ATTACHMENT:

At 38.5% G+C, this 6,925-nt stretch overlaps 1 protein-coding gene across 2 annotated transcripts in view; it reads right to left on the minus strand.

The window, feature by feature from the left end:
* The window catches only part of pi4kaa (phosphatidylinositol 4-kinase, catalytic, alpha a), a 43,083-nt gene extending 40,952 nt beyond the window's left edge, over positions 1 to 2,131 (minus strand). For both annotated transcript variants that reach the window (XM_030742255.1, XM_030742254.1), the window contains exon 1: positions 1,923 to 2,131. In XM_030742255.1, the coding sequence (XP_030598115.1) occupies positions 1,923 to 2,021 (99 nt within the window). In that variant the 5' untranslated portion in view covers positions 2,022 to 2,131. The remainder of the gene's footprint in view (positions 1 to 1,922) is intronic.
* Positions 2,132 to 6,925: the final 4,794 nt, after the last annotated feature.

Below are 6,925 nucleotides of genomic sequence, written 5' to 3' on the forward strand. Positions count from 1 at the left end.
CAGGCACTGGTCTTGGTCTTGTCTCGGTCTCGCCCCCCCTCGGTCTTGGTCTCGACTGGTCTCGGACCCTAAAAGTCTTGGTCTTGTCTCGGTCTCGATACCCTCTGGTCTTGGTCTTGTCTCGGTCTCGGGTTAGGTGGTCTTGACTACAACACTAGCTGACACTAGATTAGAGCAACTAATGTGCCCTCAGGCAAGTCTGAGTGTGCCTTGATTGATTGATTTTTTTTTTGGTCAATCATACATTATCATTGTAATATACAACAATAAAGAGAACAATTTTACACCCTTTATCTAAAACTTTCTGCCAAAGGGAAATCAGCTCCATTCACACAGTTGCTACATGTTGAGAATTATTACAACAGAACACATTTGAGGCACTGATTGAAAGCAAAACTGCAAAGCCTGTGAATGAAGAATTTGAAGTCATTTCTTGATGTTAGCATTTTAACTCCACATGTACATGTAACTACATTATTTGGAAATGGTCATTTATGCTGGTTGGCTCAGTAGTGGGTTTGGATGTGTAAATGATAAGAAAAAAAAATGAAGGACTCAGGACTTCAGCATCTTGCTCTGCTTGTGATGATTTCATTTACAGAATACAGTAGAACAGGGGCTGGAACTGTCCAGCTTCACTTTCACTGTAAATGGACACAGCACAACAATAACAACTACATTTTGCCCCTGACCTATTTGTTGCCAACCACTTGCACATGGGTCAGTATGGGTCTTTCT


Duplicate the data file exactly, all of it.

At 38.5% G+C, this 6,925-nt stretch overlaps 1 protein-coding gene across 2 annotated transcripts in view; it reads right to left on the minus strand.

The window, feature by feature from the left end:
* The window catches only part of pi4kaa (phosphatidylinositol 4-kinase, catalytic, alpha a), a 43,083-nt gene extending 40,952 nt beyond the window's left edge, over positions 1 to 2,131 (minus strand). For both annotated transcript variants that reach the window (XM_030742255.1, XM_030742254.1), the window contains exon 1: positions 1,923 to 2,131. In XM_030742255.1, the coding sequence (XP_030598115.1) occupies positions 1,923 to 2,021 (99 nt within the window). In that variant the 5' untranslated portion in view covers positions 2,022 to 2,131. The remainder of the gene's footprint in view (positions 1 to 1,922) is intronic.
* Positions 2,132 to 6,925: the final 4,794 nt, after the last annotated feature.

Below are 6,925 nucleotides of genomic sequence, written 5' to 3' on the forward strand. Positions count from 1 at the left end.
CAGGCACTGGTCTTGGTCTTGTCTCGGTCTCGCCCCCCCTCGGTCTTGGTCTCGACTGGTCTCGGACCCTAAAAGTCTTGGTCTTGTCTCGGTCTCGATACCCTCTGGTCTTGGTCTTGTCTCGGTCTCGGGTTAGGTGGTCTTGACTACAACACTAGCTGACACTAGATTAGAGCAACTAATGTGCCCTCAGGCAAGTCTGAGTGTGCCTTGATTGATTGATTTTTTTTTTGGTCAATCATACATTATCATTGTAATATACAACAATAAAGAGAACAATTTTACACCCTTTATCTAAAACTTTCTGCCAAAGGGAAATCAGCTCCATTCACACAGTTGCTACATGTTGAGAATTATTACAACAGAACACATTTGAGGCACTGATTGAAAGCAAAACTGCAAAGCCTGTGAATGAAGAATTTGAAGTCATTTCTTGATGTTAGCATTTTAACTCCACATGTACATGTAACTACATTATTTGGAAATGGTCATTTATGCTGGTTGGCTCAGTAGTGGGTTTGGATGTGTAAATGATAAGAAAAAAAAATGAAGGACTCAGGACTTCAGCATCTTGCTCTGCTTGTGATGATTTCATTTACAGAATACAGTAGAACAGGGGCTGGAACTGTCCAGCTTCACTTTCACTGTAAATGGACACAGCACAACAATAACAACTACATTTTGCCCCTGACCTATTTGTTGCCAACCACTTGCACATGGGTCAGTATGGGTCTTTCT